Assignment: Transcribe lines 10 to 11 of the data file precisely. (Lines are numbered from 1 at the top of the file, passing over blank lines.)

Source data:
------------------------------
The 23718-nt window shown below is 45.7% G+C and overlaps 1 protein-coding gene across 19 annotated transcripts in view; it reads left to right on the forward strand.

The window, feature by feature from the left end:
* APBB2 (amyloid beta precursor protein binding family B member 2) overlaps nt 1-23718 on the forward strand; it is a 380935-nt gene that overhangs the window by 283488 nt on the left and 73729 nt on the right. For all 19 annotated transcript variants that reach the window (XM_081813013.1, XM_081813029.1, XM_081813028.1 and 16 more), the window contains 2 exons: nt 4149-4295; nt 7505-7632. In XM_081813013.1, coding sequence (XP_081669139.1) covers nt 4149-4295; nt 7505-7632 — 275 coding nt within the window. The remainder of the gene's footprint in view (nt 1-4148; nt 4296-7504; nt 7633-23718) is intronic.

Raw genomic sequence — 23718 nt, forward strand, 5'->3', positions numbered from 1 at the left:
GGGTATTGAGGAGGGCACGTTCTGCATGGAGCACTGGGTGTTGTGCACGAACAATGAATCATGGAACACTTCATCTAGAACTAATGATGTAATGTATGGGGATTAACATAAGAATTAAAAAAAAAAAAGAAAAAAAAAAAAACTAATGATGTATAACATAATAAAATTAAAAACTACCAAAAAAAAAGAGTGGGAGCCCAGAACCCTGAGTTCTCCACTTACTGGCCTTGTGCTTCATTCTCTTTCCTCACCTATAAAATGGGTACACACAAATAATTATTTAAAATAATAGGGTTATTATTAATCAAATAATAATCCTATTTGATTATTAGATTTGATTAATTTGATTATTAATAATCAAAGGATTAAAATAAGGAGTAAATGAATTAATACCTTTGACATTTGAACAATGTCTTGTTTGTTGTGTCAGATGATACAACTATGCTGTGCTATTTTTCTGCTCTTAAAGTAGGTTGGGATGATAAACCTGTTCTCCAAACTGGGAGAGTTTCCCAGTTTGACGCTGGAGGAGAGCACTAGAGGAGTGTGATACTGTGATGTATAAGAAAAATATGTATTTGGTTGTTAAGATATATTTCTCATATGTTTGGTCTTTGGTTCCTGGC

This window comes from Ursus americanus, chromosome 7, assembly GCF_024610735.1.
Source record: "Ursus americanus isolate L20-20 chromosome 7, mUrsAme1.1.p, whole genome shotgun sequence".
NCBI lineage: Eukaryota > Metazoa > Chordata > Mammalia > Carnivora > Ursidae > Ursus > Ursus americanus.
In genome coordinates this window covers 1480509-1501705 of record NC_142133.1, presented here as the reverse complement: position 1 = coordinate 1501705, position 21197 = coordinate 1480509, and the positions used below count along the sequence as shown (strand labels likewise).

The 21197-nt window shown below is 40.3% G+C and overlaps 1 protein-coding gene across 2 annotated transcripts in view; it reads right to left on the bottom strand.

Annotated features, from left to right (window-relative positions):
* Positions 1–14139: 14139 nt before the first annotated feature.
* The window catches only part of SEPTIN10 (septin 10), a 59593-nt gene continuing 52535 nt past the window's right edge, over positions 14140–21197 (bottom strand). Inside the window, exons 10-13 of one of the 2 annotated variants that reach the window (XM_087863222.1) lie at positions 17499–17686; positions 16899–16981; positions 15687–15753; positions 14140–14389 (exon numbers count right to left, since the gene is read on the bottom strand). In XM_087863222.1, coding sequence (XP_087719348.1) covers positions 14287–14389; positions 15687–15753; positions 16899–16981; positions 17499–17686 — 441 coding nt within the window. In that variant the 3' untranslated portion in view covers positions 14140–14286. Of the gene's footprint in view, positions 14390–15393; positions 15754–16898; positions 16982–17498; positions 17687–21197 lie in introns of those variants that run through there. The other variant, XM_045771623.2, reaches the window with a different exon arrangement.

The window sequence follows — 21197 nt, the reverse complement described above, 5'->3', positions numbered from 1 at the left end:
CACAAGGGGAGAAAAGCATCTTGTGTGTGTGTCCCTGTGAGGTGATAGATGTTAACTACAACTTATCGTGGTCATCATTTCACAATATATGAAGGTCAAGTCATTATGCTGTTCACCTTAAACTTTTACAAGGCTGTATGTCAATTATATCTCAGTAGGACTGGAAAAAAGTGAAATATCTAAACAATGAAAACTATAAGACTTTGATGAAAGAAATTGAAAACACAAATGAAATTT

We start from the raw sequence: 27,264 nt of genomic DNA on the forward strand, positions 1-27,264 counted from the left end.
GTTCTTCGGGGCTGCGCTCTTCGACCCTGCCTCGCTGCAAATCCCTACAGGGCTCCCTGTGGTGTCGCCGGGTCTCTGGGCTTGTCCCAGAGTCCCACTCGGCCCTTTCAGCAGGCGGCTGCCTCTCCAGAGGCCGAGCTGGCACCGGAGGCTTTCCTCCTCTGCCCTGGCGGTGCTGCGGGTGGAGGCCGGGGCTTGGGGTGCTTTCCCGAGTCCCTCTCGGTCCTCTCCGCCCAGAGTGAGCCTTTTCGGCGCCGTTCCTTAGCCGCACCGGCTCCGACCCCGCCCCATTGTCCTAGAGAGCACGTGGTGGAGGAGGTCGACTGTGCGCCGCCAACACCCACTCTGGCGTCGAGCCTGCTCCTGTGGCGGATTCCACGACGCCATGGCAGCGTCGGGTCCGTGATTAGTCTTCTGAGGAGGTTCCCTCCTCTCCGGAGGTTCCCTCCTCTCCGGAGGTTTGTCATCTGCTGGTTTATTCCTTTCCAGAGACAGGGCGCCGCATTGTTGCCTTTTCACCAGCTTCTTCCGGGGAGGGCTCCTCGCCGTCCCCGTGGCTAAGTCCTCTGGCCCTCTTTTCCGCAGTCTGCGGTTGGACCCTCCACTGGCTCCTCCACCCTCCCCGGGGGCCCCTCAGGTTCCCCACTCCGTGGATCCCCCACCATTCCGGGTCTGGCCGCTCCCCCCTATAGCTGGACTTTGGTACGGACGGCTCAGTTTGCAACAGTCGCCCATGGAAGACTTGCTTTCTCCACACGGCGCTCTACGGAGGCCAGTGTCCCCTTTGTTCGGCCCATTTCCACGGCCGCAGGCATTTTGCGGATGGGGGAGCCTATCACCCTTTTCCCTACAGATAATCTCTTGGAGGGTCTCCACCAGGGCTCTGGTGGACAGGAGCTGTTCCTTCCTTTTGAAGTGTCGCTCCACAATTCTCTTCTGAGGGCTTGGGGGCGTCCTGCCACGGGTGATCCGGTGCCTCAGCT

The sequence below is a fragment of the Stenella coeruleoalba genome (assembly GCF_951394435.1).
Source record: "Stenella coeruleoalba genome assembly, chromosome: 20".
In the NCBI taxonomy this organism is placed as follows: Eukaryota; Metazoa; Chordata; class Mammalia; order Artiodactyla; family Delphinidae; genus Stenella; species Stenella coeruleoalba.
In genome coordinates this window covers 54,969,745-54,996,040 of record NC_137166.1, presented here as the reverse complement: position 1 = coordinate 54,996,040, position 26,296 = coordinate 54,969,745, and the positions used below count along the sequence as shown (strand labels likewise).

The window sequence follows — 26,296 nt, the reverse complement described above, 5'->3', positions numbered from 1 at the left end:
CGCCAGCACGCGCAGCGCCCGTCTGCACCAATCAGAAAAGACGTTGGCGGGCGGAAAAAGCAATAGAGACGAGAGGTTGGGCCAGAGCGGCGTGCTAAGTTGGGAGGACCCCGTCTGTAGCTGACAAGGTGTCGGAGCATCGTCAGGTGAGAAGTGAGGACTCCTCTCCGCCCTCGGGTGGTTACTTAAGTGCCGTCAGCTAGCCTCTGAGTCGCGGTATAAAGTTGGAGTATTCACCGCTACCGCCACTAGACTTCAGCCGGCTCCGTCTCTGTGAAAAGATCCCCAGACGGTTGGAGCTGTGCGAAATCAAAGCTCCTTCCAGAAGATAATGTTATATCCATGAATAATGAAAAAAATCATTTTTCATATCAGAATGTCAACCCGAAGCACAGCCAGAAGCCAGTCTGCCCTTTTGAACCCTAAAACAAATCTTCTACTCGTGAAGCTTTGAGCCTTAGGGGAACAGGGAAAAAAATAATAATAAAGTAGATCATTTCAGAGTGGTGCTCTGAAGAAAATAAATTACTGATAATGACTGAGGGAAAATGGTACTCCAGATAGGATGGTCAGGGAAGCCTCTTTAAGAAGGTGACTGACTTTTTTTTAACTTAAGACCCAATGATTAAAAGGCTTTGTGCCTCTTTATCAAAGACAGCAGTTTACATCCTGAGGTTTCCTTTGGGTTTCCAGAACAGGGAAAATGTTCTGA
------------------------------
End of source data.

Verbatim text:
The 21197-nt window shown below is 40.3% G+C and overlaps 1 protein-coding gene across 2 annotated transcripts in view; it reads right to left on the bottom strand.

Annotated features, from left to right (window-relative positions):